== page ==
Later Al meets Dinah (here she is Deena) at her uncle’s rug making place, and when asked for help finding the word that will make the rug work, he says, “What does it do? Beat itself?”
Then Abdullah runs for President (Al and Yusuf sing “Vote for Honest Abe”), and Musah raises an army to take the city and make himself Sultan, and in his camp there is another specialty dance – this one by the Pearl Twins.
Will Al find the magic word? More important: will he ever wake up?
This is a musical comedy, but with political satire and action as well. Overall I liked it a lot, and I really wanted to know how those three female specialty acts fared in the ’40s. Well, the Pearl Twins, unfortunately, not so well. This movie was their second and last appearance on film. But Jeni Le Gon worked all her life, appearing in her first film, “Hooray for Love” (1935) as dancing partner to Bill Robinson. She performed in film and on Broadway, and made her last appearance as Widow Granny in the Snoop Dogg movie “Bones” (2001). And the Peters Sisters (Edith Peters, Joyce Peters, and Virginia Vee), who were signed by Cantor himself for this film, then went to the Cotton Club to sing with the Duke Ellington Orchestra. In 1938 they moved to England and performed there throughout the war, and after the war they fulfilled a long-standing booking at the Folies Bergere. In the ’50s they toured North and South America, remaining famous and active in England.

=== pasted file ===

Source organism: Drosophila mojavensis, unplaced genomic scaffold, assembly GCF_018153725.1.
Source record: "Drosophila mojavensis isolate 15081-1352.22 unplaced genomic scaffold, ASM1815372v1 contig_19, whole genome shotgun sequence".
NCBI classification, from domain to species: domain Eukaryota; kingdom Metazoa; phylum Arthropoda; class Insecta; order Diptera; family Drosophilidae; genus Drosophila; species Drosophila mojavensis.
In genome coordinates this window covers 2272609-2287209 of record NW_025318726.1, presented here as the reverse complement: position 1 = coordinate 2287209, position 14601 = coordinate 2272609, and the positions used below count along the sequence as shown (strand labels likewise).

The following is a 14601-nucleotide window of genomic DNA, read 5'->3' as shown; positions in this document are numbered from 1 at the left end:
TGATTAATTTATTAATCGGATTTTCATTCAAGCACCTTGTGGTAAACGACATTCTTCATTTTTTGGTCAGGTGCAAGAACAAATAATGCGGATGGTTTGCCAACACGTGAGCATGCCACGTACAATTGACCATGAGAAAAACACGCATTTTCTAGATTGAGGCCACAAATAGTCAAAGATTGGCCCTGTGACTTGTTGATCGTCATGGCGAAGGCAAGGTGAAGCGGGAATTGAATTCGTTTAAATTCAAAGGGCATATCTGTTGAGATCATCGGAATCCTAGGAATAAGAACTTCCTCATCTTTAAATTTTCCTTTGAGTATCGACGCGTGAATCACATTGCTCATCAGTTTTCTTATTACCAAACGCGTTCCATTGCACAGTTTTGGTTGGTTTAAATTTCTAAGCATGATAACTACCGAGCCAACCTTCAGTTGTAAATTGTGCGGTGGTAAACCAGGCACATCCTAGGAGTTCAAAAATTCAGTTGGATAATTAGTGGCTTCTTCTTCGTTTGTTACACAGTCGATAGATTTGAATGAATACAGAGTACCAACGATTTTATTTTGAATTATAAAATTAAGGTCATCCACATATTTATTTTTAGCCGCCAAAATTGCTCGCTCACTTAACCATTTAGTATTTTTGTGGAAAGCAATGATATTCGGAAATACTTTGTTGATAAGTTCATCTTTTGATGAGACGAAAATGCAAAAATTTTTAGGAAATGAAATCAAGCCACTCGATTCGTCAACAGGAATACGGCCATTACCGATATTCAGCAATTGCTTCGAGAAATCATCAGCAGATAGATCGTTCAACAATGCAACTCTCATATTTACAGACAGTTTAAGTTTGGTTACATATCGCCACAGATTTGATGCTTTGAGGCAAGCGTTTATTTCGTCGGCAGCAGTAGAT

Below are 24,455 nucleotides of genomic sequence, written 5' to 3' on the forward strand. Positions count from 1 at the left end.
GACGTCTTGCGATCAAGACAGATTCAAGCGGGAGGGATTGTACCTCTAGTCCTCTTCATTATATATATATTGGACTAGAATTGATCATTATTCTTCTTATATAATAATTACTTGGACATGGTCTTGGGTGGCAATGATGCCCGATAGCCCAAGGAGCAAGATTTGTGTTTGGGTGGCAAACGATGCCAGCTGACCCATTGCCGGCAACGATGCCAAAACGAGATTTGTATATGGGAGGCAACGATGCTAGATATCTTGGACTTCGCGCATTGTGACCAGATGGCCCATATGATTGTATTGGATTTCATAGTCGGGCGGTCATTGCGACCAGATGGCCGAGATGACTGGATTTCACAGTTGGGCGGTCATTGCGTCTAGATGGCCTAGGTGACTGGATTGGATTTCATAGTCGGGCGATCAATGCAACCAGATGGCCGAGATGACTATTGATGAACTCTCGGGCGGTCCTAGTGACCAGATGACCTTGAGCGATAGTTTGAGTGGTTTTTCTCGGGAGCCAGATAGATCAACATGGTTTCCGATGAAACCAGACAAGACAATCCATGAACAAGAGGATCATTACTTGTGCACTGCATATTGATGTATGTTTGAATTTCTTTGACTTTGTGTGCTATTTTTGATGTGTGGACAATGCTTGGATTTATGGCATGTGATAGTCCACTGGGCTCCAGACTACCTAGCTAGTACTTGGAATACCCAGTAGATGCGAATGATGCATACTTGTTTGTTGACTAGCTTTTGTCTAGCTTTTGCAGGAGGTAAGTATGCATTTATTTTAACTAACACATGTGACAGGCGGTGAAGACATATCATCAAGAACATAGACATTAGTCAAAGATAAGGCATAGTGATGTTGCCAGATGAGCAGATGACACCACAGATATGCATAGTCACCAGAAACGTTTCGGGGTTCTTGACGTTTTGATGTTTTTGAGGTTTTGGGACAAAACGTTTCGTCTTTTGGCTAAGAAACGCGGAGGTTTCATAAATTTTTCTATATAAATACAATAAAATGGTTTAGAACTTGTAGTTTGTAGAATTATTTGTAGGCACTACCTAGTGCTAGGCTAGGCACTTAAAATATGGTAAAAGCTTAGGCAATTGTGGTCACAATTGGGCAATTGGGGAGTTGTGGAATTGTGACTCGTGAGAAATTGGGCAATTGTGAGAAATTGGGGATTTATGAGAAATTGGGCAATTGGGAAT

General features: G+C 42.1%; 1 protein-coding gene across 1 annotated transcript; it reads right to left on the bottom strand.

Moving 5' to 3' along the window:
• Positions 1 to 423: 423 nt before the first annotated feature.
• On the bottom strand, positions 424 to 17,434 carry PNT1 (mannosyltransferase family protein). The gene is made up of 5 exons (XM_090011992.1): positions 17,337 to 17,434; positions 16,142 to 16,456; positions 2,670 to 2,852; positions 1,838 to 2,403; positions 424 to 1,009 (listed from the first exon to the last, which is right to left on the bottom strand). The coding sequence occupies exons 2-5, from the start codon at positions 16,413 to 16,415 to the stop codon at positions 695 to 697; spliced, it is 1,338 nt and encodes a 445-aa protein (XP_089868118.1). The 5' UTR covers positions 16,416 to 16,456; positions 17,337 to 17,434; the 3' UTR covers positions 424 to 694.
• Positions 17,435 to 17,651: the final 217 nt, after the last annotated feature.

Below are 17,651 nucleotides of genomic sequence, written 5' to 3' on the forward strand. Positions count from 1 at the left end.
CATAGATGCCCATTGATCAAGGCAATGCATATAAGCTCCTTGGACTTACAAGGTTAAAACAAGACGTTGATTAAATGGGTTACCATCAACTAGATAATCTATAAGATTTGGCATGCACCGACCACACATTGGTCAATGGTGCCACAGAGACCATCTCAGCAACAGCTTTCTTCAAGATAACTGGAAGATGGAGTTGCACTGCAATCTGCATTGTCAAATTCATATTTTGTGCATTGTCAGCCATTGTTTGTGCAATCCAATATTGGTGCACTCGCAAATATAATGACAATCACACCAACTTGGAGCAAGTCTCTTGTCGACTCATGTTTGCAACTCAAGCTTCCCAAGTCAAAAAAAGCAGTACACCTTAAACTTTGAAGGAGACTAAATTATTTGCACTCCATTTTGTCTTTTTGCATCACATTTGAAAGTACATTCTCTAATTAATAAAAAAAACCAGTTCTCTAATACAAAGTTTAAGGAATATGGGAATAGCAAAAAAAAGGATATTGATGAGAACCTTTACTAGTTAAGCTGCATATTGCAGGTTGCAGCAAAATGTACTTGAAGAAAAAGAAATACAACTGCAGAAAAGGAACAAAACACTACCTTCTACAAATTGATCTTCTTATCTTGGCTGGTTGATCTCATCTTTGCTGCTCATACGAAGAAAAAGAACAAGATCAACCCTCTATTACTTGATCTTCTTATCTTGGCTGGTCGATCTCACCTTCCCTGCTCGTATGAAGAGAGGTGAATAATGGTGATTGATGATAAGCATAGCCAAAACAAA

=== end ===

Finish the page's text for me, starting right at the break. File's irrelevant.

Directed by David Butler, who would later direct musicals at Warners, with a screenplay written by Harry Tugend and Jack Yellen, based on a story by Gene Towne, Graham Baker, and Gene Fowler,
Thanks, Andy and Tiffany!